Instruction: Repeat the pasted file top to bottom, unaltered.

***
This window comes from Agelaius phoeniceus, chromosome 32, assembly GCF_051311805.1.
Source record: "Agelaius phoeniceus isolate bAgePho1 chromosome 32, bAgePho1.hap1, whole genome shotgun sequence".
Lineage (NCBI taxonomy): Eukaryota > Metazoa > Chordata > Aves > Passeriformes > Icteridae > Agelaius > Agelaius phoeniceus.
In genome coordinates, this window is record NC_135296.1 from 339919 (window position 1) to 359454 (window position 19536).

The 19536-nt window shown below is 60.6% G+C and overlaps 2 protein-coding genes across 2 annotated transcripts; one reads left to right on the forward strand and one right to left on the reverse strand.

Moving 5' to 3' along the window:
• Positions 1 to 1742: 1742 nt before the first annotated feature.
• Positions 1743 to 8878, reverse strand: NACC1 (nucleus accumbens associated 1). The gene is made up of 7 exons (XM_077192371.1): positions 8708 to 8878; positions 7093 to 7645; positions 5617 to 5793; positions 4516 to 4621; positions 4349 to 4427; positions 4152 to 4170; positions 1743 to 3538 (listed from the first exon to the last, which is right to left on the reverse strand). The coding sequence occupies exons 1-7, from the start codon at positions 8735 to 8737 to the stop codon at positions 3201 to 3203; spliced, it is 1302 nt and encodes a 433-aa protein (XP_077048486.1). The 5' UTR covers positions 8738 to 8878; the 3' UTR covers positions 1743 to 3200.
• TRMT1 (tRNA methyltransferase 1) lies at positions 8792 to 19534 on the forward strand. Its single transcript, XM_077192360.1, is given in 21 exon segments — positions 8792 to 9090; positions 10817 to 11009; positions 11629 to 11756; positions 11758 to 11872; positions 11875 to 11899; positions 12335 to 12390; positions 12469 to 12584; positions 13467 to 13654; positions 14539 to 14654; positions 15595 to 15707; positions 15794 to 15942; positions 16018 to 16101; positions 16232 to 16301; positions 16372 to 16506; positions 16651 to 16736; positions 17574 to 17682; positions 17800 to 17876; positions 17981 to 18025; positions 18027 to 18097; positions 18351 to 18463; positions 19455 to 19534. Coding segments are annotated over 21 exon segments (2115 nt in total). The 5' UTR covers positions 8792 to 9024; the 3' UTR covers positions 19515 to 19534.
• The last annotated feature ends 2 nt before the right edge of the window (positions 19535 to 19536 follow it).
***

This window comes from Agelaius phoeniceus, chromosome 32, assembly GCF_051311805.1.
Source record: "Agelaius phoeniceus isolate bAgePho1 chromosome 32, bAgePho1.hap1, whole genome shotgun sequence".
Lineage (NCBI taxonomy): Eukaryota > Metazoa > Chordata > Aves > Passeriformes > Icteridae > Agelaius > Agelaius phoeniceus.
In genome coordinates, this window is record NC_135296.1 from 339919 (window position 1) to 359454 (window position 19536).

The 19536-nt window shown below is 60.6% G+C and overlaps 2 protein-coding genes across 2 annotated transcripts; one reads left to right on the forward strand and one right to left on the reverse strand.

Moving 5' to 3' along the window:
• Positions 1 to 1742: 1742 nt before the first annotated feature.
• Positions 1743 to 8878, reverse strand: NACC1 (nucleus accumbens associated 1). The gene is made up of 7 exons (XM_077192371.1): positions 8708 to 8878; positions 7093 to 7645; positions 5617 to 5793; positions 4516 to 4621; positions 4349 to 4427; positions 4152 to 4170; positions 1743 to 3538 (listed from the first exon to the last, which is right to left on the reverse strand). The coding sequence occupies exons 1-7, from the start codon at positions 8735 to 8737 to the stop codon at positions 3201 to 3203; spliced, it is 1302 nt and encodes a 433-aa protein (XP_077048486.1). The 5' UTR covers positions 8738 to 8878; the 3' UTR covers positions 1743 to 3200.
• TRMT1 (tRNA methyltransferase 1) lies at positions 8792 to 19534 on the forward strand. Its single transcript, XM_077192360.1, is given in 21 exon segments — positions 8792 to 9090; positions 10817 to 11009; positions 11629 to 11756; positions 11758 to 11872; positions 11875 to 11899; positions 12335 to 12390; positions 12469 to 12584; positions 13467 to 13654; positions 14539 to 14654; positions 15595 to 15707; positions 15794 to 15942; positions 16018 to 16101; positions 16232 to 16301; positions 16372 to 16506; positions 16651 to 16736; positions 17574 to 17682; positions 17800 to 17876; positions 17981 to 18025; positions 18027 to 18097; positions 18351 to 18463; positions 19455 to 19534. Coding segments are annotated over 21 exon segments (2115 nt in total). The 5' UTR covers positions 8792 to 9024; the 3' UTR covers positions 19515 to 19534.
• The last annotated feature ends 2 nt before the right edge of the window (positions 19535 to 19536 follow it).